Etymology and usage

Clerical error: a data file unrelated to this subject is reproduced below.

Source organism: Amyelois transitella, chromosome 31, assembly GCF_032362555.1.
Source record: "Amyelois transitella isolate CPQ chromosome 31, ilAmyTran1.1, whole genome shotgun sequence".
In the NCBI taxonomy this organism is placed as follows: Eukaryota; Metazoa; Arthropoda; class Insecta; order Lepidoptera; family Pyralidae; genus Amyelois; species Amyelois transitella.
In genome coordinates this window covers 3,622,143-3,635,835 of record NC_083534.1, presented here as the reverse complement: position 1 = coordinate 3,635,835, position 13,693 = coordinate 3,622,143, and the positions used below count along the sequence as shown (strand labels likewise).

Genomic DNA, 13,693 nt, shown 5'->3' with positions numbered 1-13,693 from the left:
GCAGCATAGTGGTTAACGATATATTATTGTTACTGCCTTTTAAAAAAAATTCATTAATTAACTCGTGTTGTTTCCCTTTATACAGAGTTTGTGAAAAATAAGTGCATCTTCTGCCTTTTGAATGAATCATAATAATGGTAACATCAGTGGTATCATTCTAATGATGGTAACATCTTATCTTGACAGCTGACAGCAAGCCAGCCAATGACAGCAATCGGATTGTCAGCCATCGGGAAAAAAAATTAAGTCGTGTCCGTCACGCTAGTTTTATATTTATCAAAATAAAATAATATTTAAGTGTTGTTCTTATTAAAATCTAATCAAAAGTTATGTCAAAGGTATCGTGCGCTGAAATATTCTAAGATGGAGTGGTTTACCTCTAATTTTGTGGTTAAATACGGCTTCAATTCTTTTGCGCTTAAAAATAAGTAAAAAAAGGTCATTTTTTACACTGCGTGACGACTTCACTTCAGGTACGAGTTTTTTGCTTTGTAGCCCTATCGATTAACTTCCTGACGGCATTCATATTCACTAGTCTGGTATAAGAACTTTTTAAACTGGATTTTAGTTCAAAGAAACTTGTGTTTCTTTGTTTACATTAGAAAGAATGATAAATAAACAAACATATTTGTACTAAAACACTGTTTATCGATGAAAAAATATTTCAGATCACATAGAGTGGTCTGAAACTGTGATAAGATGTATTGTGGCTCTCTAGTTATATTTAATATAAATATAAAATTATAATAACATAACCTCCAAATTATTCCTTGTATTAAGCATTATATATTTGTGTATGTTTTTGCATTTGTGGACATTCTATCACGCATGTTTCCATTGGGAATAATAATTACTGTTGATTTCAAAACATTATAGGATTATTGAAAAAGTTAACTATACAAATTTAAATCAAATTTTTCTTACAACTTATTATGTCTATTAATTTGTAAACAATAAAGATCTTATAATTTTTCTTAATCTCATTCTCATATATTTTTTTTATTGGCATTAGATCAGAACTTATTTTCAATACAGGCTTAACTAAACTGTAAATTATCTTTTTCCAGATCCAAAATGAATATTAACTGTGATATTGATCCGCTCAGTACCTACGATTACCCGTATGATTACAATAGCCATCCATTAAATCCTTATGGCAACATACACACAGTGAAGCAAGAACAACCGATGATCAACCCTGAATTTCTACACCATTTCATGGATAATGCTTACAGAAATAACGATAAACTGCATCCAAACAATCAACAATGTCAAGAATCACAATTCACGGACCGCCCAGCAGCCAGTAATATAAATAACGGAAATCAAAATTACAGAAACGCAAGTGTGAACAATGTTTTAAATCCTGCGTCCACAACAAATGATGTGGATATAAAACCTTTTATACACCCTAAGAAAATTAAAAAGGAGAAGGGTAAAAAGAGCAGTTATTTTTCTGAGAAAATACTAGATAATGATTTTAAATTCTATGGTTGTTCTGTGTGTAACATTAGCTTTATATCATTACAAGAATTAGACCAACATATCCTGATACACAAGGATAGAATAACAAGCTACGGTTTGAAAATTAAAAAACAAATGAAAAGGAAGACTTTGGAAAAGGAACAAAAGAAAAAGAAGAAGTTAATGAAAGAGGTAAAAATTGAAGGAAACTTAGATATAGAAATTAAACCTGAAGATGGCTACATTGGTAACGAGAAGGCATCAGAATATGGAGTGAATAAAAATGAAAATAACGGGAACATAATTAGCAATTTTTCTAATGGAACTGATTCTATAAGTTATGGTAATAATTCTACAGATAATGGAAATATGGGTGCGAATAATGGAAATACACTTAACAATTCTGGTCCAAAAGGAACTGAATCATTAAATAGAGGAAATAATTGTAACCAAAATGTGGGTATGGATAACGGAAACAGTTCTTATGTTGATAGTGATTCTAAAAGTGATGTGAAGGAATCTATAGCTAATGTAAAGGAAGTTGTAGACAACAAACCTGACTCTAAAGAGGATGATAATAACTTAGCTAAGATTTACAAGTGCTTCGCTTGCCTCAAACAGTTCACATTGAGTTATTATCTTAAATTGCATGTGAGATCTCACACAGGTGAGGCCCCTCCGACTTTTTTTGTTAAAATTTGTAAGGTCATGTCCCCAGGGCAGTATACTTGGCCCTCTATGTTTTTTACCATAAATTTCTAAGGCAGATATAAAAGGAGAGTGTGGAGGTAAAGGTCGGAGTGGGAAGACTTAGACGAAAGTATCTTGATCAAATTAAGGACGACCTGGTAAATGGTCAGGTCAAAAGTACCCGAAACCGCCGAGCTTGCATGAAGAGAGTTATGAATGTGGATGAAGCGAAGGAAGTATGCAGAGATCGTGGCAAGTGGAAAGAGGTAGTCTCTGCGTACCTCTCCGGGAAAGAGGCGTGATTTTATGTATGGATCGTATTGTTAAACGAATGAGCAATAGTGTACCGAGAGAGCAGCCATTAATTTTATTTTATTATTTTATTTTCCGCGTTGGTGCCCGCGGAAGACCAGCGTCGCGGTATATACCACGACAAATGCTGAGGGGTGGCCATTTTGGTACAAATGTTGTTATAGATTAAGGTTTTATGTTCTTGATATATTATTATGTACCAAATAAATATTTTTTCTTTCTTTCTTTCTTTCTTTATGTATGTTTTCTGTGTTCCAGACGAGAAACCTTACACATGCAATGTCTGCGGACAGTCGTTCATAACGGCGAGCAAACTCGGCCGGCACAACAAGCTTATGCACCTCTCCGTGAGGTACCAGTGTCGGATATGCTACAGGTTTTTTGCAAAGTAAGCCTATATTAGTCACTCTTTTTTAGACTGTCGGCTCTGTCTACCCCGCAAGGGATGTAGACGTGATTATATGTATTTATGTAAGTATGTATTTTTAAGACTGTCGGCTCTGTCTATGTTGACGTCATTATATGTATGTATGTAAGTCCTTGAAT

Similar terms in other languages have described an event marking migration of a specific population from a place of origin, such as the biblical account of Israelites fleeing from Assyrian conquest (circa 740 BCE) , or the asylum found by the prophet Muhammad and his emigrant companions with helpers in Yathrib (later Medina) after they fled from persecution in Mecca. In English, the term refugee derives from the root word refuge, from Old French refuge, meaning "hiding place". It refers to "shelter or protection from danger or distress", from Latin fugere, "to flee", and refugium, "a taking [of] refuge, place to flee back to". In Western history, the term was first applied to French Protestant Huguenots looking for a safe place against Catholic persecution after the first Edict of Fontainebleau in 1540. The word appeared in the English language when French Huguenots fled to Britain in large numbers after the 1685 Edict of Fontainebleau (the revocation of the 1598 Edict of Nantes) in France and the 1687 Declaration of Indulgence in England and Scotland. The word meant "one seeking asylum", until around 1914, when it evolved to mean "one fleeing home", applied in this instance to civilians in Flanders heading west to escape fighting in World War I.